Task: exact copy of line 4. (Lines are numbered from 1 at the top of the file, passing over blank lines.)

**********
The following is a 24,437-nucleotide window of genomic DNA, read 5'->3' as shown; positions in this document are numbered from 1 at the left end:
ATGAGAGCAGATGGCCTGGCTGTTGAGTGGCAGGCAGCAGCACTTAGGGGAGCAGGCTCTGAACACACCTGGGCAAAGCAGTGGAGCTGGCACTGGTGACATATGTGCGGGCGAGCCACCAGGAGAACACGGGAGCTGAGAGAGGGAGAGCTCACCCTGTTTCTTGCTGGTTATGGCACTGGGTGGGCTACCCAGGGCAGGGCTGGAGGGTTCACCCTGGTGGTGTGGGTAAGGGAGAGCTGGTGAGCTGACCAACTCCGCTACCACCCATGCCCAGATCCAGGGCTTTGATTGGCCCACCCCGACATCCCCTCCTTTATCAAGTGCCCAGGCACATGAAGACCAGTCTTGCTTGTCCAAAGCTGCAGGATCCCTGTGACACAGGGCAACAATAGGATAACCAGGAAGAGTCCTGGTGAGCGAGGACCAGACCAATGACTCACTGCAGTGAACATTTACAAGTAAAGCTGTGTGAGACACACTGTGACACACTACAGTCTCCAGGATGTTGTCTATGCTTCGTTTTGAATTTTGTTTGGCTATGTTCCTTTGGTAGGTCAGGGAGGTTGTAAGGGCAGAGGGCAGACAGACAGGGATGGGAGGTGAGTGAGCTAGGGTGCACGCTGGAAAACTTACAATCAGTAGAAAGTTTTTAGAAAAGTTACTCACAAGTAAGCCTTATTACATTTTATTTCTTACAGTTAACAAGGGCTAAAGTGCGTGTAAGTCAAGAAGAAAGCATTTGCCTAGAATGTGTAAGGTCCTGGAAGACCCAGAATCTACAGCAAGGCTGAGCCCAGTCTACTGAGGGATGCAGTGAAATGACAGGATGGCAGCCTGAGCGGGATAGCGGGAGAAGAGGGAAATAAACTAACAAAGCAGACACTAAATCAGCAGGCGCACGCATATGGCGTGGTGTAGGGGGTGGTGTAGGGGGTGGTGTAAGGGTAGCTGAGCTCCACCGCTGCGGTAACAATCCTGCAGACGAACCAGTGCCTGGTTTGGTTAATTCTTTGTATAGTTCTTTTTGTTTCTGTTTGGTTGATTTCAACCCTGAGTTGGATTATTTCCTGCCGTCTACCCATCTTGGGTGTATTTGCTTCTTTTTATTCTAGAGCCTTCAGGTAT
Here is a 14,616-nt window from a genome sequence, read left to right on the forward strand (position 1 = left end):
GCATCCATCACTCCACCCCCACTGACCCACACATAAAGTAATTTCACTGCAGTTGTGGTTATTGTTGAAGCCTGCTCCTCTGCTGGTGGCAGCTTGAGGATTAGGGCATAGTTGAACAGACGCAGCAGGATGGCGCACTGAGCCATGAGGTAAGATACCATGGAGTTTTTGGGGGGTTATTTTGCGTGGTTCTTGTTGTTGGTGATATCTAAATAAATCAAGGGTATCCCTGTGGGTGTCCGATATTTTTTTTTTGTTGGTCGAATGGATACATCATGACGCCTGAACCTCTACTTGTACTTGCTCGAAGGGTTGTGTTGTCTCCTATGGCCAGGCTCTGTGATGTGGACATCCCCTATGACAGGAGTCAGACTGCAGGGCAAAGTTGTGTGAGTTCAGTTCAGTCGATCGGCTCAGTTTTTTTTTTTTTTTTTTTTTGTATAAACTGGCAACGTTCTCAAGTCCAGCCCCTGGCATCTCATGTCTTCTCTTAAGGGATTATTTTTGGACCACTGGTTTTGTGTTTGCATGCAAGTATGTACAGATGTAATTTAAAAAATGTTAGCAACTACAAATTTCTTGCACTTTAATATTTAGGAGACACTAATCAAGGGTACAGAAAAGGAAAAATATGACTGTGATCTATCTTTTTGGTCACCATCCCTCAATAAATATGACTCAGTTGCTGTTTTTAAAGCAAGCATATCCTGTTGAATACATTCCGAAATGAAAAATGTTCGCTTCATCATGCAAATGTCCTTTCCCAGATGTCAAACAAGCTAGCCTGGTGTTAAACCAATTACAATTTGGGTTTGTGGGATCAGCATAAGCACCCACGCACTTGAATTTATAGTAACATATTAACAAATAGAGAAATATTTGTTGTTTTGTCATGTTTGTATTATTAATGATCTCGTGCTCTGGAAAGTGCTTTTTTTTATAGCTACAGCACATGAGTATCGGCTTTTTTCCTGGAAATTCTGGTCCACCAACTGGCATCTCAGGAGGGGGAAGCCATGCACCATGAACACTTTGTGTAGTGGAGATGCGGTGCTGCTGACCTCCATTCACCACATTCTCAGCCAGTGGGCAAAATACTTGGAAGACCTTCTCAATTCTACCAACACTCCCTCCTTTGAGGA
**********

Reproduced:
GCATCCATCACTCCACCCCCACTGACCCACACATAAAGTAATTTCACTGCAGTTGTGGTTATTGTTGAAGCCTGCTCCTCTGCTGGTGGCAGCTTGAGGATTAGGGCATAGTTGAACAGACGCAGCAGGATGGCGCACTGAGCCATGAGGTAAGATACCATGGAGTTTTTGGGGGGTTATTTTGCGTGGTTCTTGTTGTTGGTGATATCTAAATAAATCAAGGGTATCCCTGTGGGTGTCCGATATTTTTTTTTTGTTGGTCGAATGGATACATCATGACGCCTGAACCTCTACTTGTACTTGCTCGAAGGGTTGTGTTGTCTCCTATGGCCAGGCTCTGTGATGTGGACATCCCCTATGACAGGAGTCAGACTGCAGGGCAAAGTTGTGTGAGTTCAGTTCAGTCGATCGGCTCAGTTTTTTTTTTTTTTTTTTTTTGTATAAACTGGCAACGTTCTCAAGTCCAGCCCCTGGCATCTCATGTCTTCTCTTAAGGGATTATTTTTGGACCACTGGTTTTGTGTTTGCATGCAAGTATGTACAGATGTAATTTAAAAAATGTTAGCAACTACAAATTTCTTGCACTTTAATATTTAGGAGACACTAATCAAGGGTACAGAAAAGGAAAAATATGACTGTGATCTATCTTTTTGGTCACCATCCCTCAATAAATATGACTCAGTTGCTGTTTTTAAAGCAAGCATATCCTGTTGAATACATTCCGAAATGAAAAATGTTCGCTTCATCATGCAAATGTCCTTTCCCAGATGTCAAACAAGCTAGCCTGGTGTTAAACCAATTACAATTTGGGTTTGTGGGATCAGCATAAGCACCCACGCACTTGAATTTATAGTAACATATTAACAAATAGAGAAATATTTGTTGTTTTGTCATGTTTGTATTATTAATGATCTCGTGCTCTGGAAAGTGCTTTTTTTTATAGCTACAGCACATGAGTATCGGCTTTTTTCCTGGAAATTCTGGTCCACCAACTGGCATCTCAGGAGGGGGAAGCCATGCACCATGAACACTTTGTGTAGTGGAGATGCGGTGCTGCTGACCTCCATTCACCACATTCTCAGCCAGTGGGCAAAATACTTGGAAGACCTTCTCAATTCTACCAACACTCCCTCCTTTGAGGA